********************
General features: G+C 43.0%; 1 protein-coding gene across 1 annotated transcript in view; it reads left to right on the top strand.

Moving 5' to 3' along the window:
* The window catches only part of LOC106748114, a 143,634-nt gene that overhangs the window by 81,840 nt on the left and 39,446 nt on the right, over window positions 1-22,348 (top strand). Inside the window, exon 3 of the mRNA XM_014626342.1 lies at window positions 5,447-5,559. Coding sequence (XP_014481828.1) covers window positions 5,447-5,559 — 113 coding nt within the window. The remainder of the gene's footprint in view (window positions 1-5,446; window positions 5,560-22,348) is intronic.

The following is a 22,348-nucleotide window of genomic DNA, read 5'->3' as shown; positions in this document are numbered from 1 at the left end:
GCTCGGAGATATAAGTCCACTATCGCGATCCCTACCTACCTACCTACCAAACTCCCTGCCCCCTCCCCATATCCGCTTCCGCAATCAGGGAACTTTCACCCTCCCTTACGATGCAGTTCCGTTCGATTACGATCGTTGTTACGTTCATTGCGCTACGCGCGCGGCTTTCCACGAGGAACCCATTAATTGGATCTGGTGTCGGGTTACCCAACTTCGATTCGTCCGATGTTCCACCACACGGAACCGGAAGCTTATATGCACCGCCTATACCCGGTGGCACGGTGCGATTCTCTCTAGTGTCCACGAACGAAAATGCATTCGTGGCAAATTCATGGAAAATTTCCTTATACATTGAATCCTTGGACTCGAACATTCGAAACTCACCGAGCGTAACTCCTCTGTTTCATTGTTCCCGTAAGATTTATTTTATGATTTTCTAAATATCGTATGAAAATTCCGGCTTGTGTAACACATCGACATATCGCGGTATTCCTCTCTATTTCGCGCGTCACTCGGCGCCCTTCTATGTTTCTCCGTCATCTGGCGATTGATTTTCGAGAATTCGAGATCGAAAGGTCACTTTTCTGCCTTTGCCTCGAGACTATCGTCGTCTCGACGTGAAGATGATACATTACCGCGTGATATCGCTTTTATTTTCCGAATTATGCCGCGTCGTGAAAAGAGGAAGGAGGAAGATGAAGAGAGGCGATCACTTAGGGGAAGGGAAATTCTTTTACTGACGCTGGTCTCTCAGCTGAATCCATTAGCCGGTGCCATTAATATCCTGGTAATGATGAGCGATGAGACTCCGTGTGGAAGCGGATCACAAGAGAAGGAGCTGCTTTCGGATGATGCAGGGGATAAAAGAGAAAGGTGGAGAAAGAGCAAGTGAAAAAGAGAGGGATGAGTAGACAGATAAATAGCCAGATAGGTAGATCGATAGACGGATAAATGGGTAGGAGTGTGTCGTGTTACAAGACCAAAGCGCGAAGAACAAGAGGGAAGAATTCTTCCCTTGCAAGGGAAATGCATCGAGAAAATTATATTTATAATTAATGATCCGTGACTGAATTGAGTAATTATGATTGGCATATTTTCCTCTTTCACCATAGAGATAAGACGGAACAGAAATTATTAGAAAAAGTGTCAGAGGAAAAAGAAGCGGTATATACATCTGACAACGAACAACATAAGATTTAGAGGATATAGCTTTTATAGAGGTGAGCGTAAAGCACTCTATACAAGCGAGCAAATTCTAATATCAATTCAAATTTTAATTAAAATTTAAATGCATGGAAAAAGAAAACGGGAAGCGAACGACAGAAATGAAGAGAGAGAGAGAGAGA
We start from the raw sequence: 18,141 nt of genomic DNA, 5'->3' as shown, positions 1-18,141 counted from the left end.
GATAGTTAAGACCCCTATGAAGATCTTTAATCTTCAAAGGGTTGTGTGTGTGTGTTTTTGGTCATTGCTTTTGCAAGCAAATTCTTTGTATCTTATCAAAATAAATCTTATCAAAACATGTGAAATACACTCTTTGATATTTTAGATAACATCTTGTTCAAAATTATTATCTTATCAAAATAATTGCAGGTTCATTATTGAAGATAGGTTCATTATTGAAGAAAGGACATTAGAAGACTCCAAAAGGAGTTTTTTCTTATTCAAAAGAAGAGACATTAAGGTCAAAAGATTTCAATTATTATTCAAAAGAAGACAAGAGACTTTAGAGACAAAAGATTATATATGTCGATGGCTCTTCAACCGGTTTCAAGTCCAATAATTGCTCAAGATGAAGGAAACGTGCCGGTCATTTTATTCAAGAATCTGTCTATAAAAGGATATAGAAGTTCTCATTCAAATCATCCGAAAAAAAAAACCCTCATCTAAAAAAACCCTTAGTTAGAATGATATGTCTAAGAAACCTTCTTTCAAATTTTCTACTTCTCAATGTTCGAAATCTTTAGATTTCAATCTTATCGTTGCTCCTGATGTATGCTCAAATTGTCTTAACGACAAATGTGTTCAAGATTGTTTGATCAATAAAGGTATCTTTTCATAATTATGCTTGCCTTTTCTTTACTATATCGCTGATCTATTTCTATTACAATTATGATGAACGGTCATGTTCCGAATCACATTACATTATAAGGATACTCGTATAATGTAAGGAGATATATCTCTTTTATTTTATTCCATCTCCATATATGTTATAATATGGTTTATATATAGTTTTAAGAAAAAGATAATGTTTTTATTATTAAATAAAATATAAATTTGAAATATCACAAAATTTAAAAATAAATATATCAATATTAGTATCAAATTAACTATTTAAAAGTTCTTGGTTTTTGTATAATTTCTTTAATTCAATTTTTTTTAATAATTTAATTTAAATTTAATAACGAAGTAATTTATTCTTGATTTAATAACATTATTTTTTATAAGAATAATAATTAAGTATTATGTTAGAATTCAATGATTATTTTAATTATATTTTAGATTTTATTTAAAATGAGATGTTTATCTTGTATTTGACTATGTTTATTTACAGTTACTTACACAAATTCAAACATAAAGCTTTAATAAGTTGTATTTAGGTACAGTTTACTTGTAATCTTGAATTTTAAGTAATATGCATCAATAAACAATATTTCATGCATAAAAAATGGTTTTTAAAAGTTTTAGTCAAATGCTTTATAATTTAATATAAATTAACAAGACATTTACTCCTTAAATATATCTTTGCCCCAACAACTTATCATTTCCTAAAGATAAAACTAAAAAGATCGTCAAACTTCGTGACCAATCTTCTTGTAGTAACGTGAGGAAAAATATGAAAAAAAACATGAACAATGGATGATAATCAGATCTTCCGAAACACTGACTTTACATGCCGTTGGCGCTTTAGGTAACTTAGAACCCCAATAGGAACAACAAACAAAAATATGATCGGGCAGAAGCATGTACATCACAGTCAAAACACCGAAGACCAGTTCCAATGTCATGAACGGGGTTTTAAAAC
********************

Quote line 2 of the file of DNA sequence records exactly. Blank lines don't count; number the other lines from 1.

Moving 5' to 3' along the window: